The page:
persons extends to his separate
property.
4.
Limited partner: one whose liability to
3
rd
persons is limited to his capital
contribution.
5.
Managing partner: one who manages
the entit
y
.
6.
Liquidating partner: one who takes
charge of the winding up of partnership
affairs upon dissolution.
7.
Partner by estoppel: one who is not
really a partner but is liable as a partner
for the protection of innocent 3rd
persons. He is one represented as bei
ng
a partner but who is not
so between
the partners themselves.
8.
Continuing partner: one who continues
the business of a partnership after it
has been dissolved by reason of the
admission of a
new partner, or the
retirement, death or expulsion of
one
or mor
e partners.
9.
Surviving partner: one who remains
after a partnership has been dissolved
by the death of
any partner.
10.
Subpartner: one who, not being
a
member of
the partnership, contracts
w/ a partner w/reference to the latter’s
share in
the partnership.
Other classifications
1.
Ostensible partner: one who takes
active part and known to the public as a
partner.
2.
Secret partner: one who takes active
part in the business but is not known to
be a partner by outside parties nor held
Law on Business Organizations Reviewer
8
out as a partner by the other
partners.
He is an actual partner.
3.
Silent partner: one who does not take
any active part in the business although
he may be known to be a partner.
4.
Dormant partner: one who does not
take active part in the business and is
not known or held out as a partner.
He
would be both a silent and a secret
partner.
5.
Original partner: one who is a member
of the partnership from the time of its
organization.
6.
Incoming partner: a person lately, or
about to be, taken into an existing
partnership as a member.
7.
Retiring partner
: one withdrawn from
the partnership; a withdrawing partner.
Art. 1777. A universal partnership may
refer to all the present property or to
all
the profits.
Art. 1778.
A partnership of all present
property
is that in which the partners
contribute all the
property which actually
belongs to them to a common fund, with
the intention of dividing the same among
themselves, as well as
all the prof
its they
may acquire therewith.
Art. 1779.
In a universal partnership of all
present property, the property which
be
longs to each of the partners at the time
of the constitution of the partnership
becomes the common property of all the
partners,
as well as all the
profits which
they may acquire there with. A stipulation
for the common
enjoyment of any other
profits may
also be made; but the property
which
the
partners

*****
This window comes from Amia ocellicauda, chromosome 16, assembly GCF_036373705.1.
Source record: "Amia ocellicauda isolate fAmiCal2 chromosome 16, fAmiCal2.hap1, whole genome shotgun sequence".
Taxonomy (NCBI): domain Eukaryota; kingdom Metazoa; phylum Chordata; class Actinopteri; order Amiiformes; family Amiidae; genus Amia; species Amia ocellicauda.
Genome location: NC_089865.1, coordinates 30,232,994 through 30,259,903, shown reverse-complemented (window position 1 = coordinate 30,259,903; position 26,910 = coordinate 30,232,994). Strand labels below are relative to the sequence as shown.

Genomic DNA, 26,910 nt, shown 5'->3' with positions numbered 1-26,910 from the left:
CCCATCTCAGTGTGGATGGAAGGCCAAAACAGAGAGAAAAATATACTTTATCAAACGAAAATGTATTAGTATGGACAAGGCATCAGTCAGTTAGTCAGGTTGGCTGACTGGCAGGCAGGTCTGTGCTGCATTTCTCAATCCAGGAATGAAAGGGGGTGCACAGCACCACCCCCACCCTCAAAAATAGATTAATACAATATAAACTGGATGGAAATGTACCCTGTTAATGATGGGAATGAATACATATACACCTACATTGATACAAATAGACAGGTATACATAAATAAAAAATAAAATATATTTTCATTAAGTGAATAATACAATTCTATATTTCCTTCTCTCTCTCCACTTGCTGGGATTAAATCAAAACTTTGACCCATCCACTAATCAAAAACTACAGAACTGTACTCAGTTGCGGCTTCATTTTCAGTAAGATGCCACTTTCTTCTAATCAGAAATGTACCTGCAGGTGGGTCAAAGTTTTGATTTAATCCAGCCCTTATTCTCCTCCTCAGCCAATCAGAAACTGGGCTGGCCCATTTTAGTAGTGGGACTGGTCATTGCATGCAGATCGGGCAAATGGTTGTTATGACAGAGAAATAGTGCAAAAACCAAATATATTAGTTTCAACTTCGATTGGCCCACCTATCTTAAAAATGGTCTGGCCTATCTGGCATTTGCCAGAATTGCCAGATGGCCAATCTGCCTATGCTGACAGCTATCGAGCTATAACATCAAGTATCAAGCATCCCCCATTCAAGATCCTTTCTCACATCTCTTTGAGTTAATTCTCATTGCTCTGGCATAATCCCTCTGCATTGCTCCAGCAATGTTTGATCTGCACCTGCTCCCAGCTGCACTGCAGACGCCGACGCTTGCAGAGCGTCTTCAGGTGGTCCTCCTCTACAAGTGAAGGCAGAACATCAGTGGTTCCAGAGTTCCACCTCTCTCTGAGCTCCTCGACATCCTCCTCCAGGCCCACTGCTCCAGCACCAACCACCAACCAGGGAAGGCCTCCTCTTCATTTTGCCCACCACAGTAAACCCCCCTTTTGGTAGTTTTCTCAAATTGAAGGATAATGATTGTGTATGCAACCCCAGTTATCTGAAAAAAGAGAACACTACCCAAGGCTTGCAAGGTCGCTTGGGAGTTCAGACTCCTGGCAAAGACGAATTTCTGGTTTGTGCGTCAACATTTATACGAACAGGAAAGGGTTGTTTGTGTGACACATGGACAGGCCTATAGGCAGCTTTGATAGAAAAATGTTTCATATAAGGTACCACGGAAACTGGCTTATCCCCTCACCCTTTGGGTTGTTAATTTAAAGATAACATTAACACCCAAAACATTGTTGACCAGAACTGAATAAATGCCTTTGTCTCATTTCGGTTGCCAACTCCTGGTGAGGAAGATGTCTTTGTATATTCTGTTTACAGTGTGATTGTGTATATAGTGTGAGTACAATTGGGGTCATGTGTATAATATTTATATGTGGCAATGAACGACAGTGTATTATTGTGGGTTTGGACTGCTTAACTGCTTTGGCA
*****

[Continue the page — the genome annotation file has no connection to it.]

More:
may
acquire
subsequently by inheritance,
legacy or
donation cannot be included in such
stipulation,
except the fruits thereof.
Universal partnership of all present
property explained
A universal partnershi
p of profits is one
w/c
comprises all that the partners may
acquire
by their industry or work during the
existence of the
partnership and the
usufruct of
movable or immovable property
w/c each of the partners may possess at the
time of the celebration of t
he contract.
In
this kind of partnership, the following
become the common property of all the
partners:
Property w/c belonged to each of them at
the time of the constitution of the
partnership;
Profits w/c they may acquire from
the
property contributed.
Contribution of future property
General rule: future properties cannot be
contributed. The very essence of the
contract of
partnership that the properties
contributed be included in the partnership
requires
the
contribution
of
things
determinate. The posit
ion of a partner is
like that of a donor, and donations
cannot
comprehend future property. Thus,
property
subsequently
acquired
by
1.inheritance; 2. Legacy; or 3. Donation
cannot be included by stipulation except
the fruits thereof. Hence, any stipulation
including property so acquired is void.
Profits from other sources (not from
properties
contributed)
will
become
common property only is there’s a
stipulation.
Art. 1780.
A universal partnership of profits
comprises all that the partners may acquire
by
th
eir
industry
or
work
during
the
existence of the partnership. Movable
or immovable property which each of
the
partners may possess at the time of the
celebration of the
contract shall continue to
pertain exclusively to each, only the
usufr
uct passing to th
e partnership.
Universal partnership of profits explained
A universal partnership of profits is one
w/c
comprises all that the partners may acquire
by
their industry or work during the
existence of the
partnership and the
usufruct of
movable or immovable
property
w/c each of the partners may possess at the
time of the celebration of the contract.
Ownership of present and future property
The partners retain their ownership over
their present and future property. What
passes to the partnership are the
profits or
income and the use or usufruct of the same.
Consequently,
upon
dissolution,
such
property is returned to the partners who
own it.
Profits acquired through
chance
Since the law only speaks of profits w/c
the
partners may acquire by their industr
y
or work, profits acquired purely by chance
are not included.